Sunday Salon was on hiatus last week because I was traveling, so readers get an extra special long collection of links this week!
Easy is a compliment! Michelle explains why we should all want our classes to be easy.
Michelle also shared a neat experience where her students ended up live tweeting with Kirby Larson. I am sure her students will never forget the day a real live author they love responded to their tweets.
Tara shares a situation in her classroom where a parent is pushing his child to read a book the child hates. I thought Tara’s solution was quite elegant.
I also loved Tara’s post, How I Came to Own a Rolex Halfway through the Day. She was having a bad day, and one of her students decided to make it better.
Pernille Ripp read The Invisible Boy to her students and asked them to write about whether there were any invisible kids in their class. Their answers–and her response–show just how valuable it is to share this book with our students.
Gloria Steinem turns 80 this week! The New York Times has an interesting piece, though I am not sure why we have to continue harping on Steinem’s appearance. The reporter has to assure us that even at age 80, she looks good. Good grief! Still, I hope that I have half Steinem’s energy when I turn 80. I’m not sure I have energy to ride elephants in Botswana right now, and I’m half her age.
I’m teaching a new Digital Literacy class in the fall, and at some point, I’m going to have to jump in and start trying out different tools and technologies and messing around and failing a whole bunch. ProfHacker has just the idea for me: A Failure A Week.
I’ll also be lurking and learning from Margaret’s DigLit Sunday weekly feature.
I have really been enjoying Catherine’s daily posts for the Slice of Life challenge this month. In this one, she explores the value of daily writing and publishing.
Kwame Alexander has a new fan for life now that I’ve seen his awesome video asking librarians to read his book.
Jo Knowles has a lovely post about trusting your writing process.
I do not need any more books on my TBR list. Like, ever. But I want to read every single book featured in 21 YA Novels that Pack a Serious Genre Punch. (Well, except for the ones I’ve already read.)
I’m still trying to start using Pinterest, and this amazing diversity board from Lee & Low publishers is just the inspiration I need.
Laura Purdie Salas celebrates the publication of her new book by considering the ways that good books change us.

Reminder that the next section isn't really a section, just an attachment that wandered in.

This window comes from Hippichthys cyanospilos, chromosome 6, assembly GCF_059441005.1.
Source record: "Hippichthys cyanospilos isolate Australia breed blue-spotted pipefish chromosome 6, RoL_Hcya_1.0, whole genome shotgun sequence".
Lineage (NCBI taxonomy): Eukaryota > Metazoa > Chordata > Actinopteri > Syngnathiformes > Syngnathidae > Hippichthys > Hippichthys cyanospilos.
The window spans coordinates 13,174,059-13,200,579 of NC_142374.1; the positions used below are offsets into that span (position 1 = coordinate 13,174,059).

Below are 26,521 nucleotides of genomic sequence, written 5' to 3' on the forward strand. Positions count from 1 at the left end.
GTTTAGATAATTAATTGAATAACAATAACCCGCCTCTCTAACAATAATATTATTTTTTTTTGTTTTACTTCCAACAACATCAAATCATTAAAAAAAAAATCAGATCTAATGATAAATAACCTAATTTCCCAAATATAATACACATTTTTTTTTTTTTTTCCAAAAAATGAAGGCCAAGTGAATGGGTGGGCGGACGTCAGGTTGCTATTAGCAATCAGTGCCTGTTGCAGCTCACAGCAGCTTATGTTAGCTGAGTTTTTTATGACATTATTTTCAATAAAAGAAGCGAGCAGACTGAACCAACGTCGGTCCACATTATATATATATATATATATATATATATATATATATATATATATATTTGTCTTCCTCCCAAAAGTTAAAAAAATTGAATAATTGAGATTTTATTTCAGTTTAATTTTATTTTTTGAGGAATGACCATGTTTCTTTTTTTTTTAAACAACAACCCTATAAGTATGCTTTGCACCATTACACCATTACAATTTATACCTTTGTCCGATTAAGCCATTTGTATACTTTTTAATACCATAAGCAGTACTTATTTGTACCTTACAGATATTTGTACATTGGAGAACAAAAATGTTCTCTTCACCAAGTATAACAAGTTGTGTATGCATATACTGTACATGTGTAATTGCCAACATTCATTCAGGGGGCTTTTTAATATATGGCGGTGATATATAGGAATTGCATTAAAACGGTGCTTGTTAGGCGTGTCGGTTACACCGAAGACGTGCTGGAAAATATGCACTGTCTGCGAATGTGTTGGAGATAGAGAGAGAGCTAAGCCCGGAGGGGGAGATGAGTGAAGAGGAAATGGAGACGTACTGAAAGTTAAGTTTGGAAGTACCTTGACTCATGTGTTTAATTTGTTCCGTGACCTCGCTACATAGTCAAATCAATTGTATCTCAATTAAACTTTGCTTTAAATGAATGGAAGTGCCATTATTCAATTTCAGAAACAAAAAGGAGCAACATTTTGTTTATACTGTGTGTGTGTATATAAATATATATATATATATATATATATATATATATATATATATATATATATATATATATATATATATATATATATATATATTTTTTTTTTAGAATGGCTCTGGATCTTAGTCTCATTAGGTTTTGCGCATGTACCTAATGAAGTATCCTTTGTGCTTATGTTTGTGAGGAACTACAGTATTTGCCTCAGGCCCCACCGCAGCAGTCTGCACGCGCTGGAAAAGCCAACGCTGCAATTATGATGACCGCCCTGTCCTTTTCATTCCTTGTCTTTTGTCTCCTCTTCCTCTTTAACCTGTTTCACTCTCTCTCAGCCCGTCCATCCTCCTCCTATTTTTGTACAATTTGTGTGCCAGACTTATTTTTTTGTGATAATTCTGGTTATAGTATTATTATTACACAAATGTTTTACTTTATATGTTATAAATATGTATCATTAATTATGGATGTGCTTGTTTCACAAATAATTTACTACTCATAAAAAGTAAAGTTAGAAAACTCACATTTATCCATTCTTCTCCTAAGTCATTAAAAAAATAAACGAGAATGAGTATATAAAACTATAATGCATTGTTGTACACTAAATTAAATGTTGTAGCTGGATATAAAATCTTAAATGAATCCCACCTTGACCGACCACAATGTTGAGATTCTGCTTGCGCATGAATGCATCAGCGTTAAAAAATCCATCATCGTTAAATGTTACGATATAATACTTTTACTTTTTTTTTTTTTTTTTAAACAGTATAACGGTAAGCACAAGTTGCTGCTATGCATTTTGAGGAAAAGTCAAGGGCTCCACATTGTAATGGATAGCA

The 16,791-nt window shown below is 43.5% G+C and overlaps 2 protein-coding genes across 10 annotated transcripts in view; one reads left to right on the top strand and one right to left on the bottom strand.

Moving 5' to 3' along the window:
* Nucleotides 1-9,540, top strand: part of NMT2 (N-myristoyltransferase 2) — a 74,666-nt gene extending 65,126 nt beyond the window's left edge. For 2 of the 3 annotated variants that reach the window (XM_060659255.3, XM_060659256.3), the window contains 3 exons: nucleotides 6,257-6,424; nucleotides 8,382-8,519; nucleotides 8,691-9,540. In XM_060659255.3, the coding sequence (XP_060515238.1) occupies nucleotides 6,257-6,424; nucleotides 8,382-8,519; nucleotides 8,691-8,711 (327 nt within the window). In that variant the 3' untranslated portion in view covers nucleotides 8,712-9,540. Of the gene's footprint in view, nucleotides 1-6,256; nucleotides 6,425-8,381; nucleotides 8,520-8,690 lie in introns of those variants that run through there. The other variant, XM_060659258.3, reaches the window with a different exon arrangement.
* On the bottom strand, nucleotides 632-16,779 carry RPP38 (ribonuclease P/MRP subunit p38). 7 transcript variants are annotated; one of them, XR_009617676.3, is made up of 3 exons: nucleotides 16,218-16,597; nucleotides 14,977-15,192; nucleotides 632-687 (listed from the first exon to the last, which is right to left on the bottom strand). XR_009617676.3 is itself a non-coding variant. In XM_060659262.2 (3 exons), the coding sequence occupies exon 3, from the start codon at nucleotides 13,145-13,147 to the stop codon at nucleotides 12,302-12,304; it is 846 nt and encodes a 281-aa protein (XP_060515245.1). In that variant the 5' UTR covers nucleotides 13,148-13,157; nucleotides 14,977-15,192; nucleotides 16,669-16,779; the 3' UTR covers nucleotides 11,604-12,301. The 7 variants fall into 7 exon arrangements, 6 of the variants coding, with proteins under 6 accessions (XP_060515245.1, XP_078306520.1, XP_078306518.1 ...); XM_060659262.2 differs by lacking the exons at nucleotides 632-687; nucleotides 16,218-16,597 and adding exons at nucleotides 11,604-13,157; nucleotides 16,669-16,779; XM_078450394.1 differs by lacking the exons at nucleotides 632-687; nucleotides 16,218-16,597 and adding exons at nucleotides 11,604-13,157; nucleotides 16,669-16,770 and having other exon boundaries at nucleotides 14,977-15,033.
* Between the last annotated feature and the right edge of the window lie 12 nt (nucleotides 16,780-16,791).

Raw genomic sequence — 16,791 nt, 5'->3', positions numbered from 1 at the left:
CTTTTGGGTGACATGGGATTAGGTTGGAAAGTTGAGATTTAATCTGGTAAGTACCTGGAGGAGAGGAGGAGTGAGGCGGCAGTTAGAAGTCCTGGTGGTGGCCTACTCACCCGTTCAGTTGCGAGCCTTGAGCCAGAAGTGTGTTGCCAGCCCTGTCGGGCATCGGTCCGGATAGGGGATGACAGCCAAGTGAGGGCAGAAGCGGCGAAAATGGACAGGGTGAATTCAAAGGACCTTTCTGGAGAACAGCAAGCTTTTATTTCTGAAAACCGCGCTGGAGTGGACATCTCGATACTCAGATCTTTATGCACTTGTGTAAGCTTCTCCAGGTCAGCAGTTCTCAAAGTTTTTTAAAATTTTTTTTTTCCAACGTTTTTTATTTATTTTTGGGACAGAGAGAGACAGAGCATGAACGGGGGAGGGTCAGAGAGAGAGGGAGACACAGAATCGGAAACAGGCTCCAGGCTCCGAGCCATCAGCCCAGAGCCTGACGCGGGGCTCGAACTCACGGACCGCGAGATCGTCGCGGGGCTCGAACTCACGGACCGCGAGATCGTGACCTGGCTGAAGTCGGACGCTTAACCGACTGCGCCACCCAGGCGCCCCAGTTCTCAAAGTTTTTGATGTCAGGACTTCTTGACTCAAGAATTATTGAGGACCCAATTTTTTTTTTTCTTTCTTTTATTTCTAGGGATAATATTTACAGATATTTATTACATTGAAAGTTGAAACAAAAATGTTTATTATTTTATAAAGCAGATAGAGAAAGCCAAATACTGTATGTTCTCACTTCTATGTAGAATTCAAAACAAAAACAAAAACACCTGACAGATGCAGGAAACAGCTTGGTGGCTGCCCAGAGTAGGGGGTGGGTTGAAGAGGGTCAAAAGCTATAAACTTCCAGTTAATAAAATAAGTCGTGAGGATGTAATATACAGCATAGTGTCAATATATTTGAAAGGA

Katherine Sokolowski celebrates the gifted young writers in her classroom (plus, I love her commenting system using writer’s notebooks and post-its!).
Vicki Vinton analyzes some standardized test-prep programs and materials (non-spoiler alert: it’s all really bad!) and describes what happens when she and a group of teachers ask students to talk through their thinking process when they take a practice test. My kids are already stressed about the totally meaningless tests they’re taking this month–nobody will even see the score because it’s being used by the testing company to establish cut-off scores for FUTURE test-takers. So yes. Stop the madness!
Jennifer’s lovely post focuses on the times in her teaching day when she feels happy and content. I’m going to have to borrow this idea for a post later in the week!
Reading Leigh Anne’s post about her challenging third-period class reminded me so much of my fifth-period class in my first year of teaching. And my first period. Oh, and my seventh period too! And, a few years later, a different fifth-period class, where individually I had good relationships with students, but as a whole, the mixture of personalities in that class was kind of dysfunctional, and I could never find a way to make it work. Teaching is hard–even when we’re teaching from our areas of strength.
Teen Librarian Toolbox urges us to stop putting readers in boxes. And a big YES to everything she says about AR.
For the “Adults Are Annoying” file, we’ve got a post from John Green (yep, that John Green) about a book challenge in Colorado. I was most interested in the proposed syllabus to the elective course on Young Adult Lit that’s being challenged by, well, annoying adults, but there is also time to write letters of support for this heroic teacher who seems to be standing alone to support her students’ right to read.
Hilarious post on the R-rated situations English teachers find themselves in, thanks to a heady mix of classic literature and teenage brains.
I loved Amy Rasmussen’s post on “aiming higher” in the high school English classroom. Will be sharing this one in YA lit class this week.
I am really enjoying Ruth Ayres’s series of Slice of Life posts about her family. As the mom of children adopted when they were older, I relate to so many of these stories. She could be describing my older son in this one. How I wish I knew how to help a child develop the capacity, trust, confidence, ability, I don’t even know what word I want, to practice, to listen, to be able to learn from others.
Justin Stygles suggests five ways reading teachers can know that our students are becoming wild readers.
Kelsey reflects on how her teaching goals have changed now that she has much higher expectations for herself and her students.
Gigi McAllister wrote about the importance of relationships in helping our students become wild readers. Will be sharing this post with Children’s Lit class this week.
And one of my very favorite posts comes from Carrie Gelson, who reflected on 15 things she tries to make time for every day in her classroom. And what a marvelous place of learning it is!